1618: iv

The Abbess swept past Aimée into her study. Aimée hurried back to her own room with Sister Teresa on her heels.

“Who is it? A messenger from the Count?” the Sister asked breathlessly. Aimée’s mind was trying to sort through the new information she had received. Is it possible that she had finally found her family? What did this mean for her now? Who was this Bishop? Did this have anything to do with Gilles?

“I’m not sure of anything, Sister,” Aimée replied numbly as she took a seat in her room.

“What happened? Tell me what she said,” Sister Teresa said eagerly. Her hands were clasped together as she tried to contain her excitement.

“Shut the door and sit down,” Aimée whispered. Teresa obediently did and perched on a stool as Aimée related some of the details of what had occurred in the Abbess’s study.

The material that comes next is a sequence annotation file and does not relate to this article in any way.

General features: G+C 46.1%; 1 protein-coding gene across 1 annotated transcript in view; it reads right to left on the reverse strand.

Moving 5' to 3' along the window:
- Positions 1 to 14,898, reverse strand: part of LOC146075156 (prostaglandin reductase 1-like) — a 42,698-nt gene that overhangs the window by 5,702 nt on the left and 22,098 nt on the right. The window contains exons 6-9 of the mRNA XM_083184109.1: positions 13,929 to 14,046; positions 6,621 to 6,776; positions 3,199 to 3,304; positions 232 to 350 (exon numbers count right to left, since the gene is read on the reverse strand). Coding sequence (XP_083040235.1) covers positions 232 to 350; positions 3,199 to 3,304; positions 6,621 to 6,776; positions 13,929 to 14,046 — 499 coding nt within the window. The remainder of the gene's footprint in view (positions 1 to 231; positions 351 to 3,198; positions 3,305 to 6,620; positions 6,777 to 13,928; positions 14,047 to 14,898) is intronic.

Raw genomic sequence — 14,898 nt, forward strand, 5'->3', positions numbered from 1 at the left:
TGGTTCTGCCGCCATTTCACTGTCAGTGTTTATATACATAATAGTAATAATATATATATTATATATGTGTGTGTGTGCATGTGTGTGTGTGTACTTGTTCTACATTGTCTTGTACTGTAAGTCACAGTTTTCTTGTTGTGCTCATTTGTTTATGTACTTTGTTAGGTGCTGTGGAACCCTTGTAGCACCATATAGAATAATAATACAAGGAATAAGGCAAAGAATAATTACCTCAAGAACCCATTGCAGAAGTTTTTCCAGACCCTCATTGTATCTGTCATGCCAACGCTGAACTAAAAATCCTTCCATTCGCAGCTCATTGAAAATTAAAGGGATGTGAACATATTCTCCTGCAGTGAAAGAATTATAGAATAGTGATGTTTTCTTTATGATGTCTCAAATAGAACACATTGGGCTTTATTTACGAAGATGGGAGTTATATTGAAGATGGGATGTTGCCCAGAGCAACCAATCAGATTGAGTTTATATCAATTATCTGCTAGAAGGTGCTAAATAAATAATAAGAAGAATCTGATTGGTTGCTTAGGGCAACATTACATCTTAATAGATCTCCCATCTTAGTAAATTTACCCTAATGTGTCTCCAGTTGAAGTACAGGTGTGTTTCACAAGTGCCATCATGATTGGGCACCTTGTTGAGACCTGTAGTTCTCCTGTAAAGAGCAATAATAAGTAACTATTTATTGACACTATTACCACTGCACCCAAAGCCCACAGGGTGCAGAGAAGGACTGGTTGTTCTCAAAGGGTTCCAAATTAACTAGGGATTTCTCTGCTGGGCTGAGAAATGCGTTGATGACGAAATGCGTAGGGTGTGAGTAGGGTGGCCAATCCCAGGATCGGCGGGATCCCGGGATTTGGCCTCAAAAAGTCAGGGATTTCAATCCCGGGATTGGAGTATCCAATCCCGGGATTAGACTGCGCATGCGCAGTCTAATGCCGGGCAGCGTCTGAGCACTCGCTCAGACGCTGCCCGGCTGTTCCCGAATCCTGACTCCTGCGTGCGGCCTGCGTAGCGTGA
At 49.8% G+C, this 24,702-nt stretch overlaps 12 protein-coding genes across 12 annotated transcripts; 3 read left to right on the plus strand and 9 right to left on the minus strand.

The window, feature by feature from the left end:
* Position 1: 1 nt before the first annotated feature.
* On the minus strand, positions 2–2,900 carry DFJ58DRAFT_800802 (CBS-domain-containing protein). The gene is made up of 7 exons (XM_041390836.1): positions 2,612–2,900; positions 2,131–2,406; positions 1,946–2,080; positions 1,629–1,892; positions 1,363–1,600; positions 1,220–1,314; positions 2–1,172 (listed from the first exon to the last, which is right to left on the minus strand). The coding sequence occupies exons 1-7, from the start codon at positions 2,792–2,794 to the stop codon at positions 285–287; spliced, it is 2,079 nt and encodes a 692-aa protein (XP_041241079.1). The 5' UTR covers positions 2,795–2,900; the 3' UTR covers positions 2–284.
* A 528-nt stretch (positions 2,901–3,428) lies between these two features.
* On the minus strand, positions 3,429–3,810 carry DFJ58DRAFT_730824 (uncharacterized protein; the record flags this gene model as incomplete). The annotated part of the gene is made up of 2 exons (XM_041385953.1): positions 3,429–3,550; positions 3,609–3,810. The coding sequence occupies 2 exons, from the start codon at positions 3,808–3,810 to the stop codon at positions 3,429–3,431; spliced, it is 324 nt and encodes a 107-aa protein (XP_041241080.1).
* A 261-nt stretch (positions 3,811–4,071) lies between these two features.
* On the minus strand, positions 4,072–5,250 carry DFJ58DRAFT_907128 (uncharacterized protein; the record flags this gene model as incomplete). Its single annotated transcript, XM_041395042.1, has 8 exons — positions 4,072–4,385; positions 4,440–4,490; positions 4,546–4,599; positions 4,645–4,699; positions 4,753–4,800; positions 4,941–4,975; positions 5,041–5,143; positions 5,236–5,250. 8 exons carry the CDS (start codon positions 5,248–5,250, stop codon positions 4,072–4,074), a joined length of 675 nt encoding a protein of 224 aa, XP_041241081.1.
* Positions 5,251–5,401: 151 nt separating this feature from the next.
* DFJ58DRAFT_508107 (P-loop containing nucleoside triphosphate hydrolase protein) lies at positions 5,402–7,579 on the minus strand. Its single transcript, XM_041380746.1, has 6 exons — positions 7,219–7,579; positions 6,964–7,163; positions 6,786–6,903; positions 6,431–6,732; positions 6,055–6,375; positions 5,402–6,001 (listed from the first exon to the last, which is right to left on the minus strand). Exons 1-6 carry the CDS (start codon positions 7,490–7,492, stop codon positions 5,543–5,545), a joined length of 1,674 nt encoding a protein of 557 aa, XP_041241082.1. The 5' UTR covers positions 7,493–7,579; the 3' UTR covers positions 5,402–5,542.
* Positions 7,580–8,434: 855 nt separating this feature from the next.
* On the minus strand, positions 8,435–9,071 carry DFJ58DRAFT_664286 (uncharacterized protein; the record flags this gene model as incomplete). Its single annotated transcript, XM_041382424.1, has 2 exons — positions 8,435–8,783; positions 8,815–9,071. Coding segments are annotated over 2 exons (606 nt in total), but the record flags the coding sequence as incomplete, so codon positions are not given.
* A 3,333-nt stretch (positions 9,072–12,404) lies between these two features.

“Is this your Count’s doing?” Sister Teresa asked when Aimée had finished. The young woman shook her head.

“No, she said it was the Bishop of Luçan. Have you heard of him?” Aimée replied. Teresa’s eyes widened.

“You really do not know?” the nun exclaimed. “He was the protégé of Concini and Foreign Secretary for the Queen Regent. However, after Concini’s assassination, he was banished along with Marie de Medici.”

That must have been what Gilles meant when he said things were too upset at court for her to join him. There must be some connection between the Count and the Bishop.

“I was not aware of that,” Aimée mumbled. Her brow was furrowed with thought. “I will be dining with our guest this evening. Afterwards I may know more about what she intends.” Sister Teresa studied Aimée for a few moments before she rose from her seat. The young woman was unlike anyone she had met before. She had a boldness about her and very different interests. Not many didn’t know about the court scandals in the convent, even if the Abbess frowned upon gossip. The nun left Aimée alone with her thoughts.

Aimée opened one of her drawers and took out a small box. She lifted the lid and plucked out its contents. The weight in her hand was reassuring. She took her key and wound the clockwork bird before setting it on the desktop to flutter and peep. When the fragile gears stopped she tucked it in the pocket of her skirts.


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